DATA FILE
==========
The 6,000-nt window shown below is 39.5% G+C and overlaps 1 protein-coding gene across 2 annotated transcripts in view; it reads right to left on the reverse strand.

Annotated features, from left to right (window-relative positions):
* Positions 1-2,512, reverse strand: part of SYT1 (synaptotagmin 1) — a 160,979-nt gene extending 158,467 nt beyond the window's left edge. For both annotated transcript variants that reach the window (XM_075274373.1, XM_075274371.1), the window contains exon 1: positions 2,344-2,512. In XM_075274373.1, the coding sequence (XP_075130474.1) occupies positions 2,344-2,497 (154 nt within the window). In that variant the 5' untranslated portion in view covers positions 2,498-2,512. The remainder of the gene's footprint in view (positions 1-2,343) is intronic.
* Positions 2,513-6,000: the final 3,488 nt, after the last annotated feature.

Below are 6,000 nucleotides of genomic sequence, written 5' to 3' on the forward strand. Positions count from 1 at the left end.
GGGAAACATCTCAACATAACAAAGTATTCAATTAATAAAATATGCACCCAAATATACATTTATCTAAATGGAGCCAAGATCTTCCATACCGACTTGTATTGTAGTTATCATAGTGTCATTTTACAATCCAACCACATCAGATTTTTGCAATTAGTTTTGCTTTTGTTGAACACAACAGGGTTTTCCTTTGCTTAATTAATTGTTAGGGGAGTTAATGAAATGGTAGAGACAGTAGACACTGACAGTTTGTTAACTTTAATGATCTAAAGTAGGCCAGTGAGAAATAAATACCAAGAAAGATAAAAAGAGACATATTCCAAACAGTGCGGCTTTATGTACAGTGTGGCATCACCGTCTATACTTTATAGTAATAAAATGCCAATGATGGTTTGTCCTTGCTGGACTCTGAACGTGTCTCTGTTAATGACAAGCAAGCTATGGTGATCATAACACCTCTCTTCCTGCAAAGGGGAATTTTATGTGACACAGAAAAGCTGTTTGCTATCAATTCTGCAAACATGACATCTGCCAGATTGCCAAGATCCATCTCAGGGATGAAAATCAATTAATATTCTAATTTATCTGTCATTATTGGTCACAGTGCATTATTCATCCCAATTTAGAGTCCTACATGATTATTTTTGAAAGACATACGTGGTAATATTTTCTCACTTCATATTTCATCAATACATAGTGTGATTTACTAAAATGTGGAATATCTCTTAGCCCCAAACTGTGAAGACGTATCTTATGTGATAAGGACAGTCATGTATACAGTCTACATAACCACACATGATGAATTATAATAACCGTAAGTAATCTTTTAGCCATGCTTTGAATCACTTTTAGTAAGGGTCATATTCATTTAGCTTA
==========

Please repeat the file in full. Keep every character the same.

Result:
The 6,000-nt window shown below is 39.5% G+C and overlaps 1 protein-coding gene across 2 annotated transcripts in view; it reads right to left on the reverse strand.

Annotated features, from left to right (window-relative positions):
* Positions 1-2,512, reverse strand: part of SYT1 (synaptotagmin 1) — a 160,979-nt gene extending 158,467 nt beyond the window's left edge. For both annotated transcript variants that reach the window (XM_075274373.1, XM_075274371.1), the window contains exon 1: positions 2,344-2,512. In XM_075274373.1, the coding sequence (XP_075130474.1) occupies positions 2,344-2,497 (154 nt within the window). In that variant the 5' untranslated portion in view covers positions 2,498-2,512. The remainder of the gene's footprint in view (positions 1-2,343) is intronic.
* Positions 2,513-6,000: the final 3,488 nt, after the last annotated feature.

Below are 6,000 nucleotides of genomic sequence, written 5' to 3' on the forward strand. Positions count from 1 at the left end.
GGGAAACATCTCAACATAACAAAGTATTCAATTAATAAAATATGCACCCAAATATACATTTATCTAAATGGAGCCAAGATCTTCCATACCGACTTGTATTGTAGTTATCATAGTGTCATTTTACAATCCAACCACATCAGATTTTTGCAATTAGTTTTGCTTTTGTTGAACACAACAGGGTTTTCCTTTGCTTAATTAATTGTTAGGGGAGTTAATGAAATGGTAGAGACAGTAGACACTGACAGTTTGTTAACTTTAATGATCTAAAGTAGGCCAGTGAGAAATAAATACCAAGAAAGATAAAAAGAGACATATTCCAAACAGTGCGGCTTTATGTACAGTGTGGCATCACCGTCTATACTTTATAGTAATAAAATGCCAATGATGGTTTGTCCTTGCTGGACTCTGAACGTGTCTCTGTTAATGACAAGCAAGCTATGGTGATCATAACACCTCTCTTCCTGCAAAGGGGAATTTTATGTGACACAGAAAAGCTGTTTGCTATCAATTCTGCAAACATGACATCTGCCAGATTGCCAAGATCCATCTCAGGGATGAAAATCAATTAATATTCTAATTTATCTGTCATTATTGGTCACAGTGCATTATTCATCCCAATTTAGAGTCCTACATGATTATTTTTGAAAGACATACGTGGTAATATTTTCTCACTTCATATTTCATCAATACATAGTGTGATTTACTAAAATGTGGAATATCTCTTAGCCCCAAACTGTGAAGACGTATCTTATGTGATAAGGACAGTCATGTATACAGTCTACATAACCACACATGATGAATTATAATAACCGTAAGTAATCTTTTAGCCATGCTTTGAATCACTTTTAGTAAGGGTCATATTCATTTAGCTTA